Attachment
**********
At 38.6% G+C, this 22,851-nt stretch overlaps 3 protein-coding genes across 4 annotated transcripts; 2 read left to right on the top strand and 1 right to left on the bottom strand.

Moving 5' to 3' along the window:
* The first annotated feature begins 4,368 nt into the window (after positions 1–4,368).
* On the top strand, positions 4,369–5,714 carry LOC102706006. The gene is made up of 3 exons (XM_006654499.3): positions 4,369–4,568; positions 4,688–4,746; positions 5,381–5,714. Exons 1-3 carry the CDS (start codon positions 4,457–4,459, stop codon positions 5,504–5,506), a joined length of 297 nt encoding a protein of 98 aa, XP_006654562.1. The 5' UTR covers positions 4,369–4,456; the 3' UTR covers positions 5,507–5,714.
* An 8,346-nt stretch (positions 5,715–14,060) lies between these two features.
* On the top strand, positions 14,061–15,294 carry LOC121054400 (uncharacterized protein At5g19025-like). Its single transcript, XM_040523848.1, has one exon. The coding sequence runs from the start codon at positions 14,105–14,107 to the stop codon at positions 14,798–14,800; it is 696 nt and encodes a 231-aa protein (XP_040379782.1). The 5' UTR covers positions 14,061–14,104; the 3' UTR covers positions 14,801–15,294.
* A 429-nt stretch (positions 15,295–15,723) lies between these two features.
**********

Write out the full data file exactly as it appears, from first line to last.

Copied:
At 38.6% G+C, this 22,851-nt stretch overlaps 3 protein-coding genes across 4 annotated transcripts; 2 read left to right on the top strand and 1 right to left on the bottom strand.

Moving 5' to 3' along the window:
* The first annotated feature begins 4,368 nt into the window (after positions 1–4,368).
* On the top strand, positions 4,369–5,714 carry LOC102706006. The gene is made up of 3 exons (XM_006654499.3): positions 4,369–4,568; positions 4,688–4,746; positions 5,381–5,714. Exons 1-3 carry the CDS (start codon positions 4,457–4,459, stop codon positions 5,504–5,506), a joined length of 297 nt encoding a protein of 98 aa, XP_006654562.1. The 5' UTR covers positions 4,369–4,456; the 3' UTR covers positions 5,507–5,714.
* An 8,346-nt stretch (positions 5,715–14,060) lies between these two features.
* On the top strand, positions 14,061–15,294 carry LOC121054400 (uncharacterized protein At5g19025-like). Its single transcript, XM_040523848.1, has one exon. The coding sequence runs from the start codon at positions 14,105–14,107 to the stop codon at positions 14,798–14,800; it is 696 nt and encodes a 231-aa protein (XP_040379782.1). The 5' UTR covers positions 14,061–14,104; the 3' UTR covers positions 14,801–15,294.
* A 429-nt stretch (positions 15,295–15,723) lies between these two features.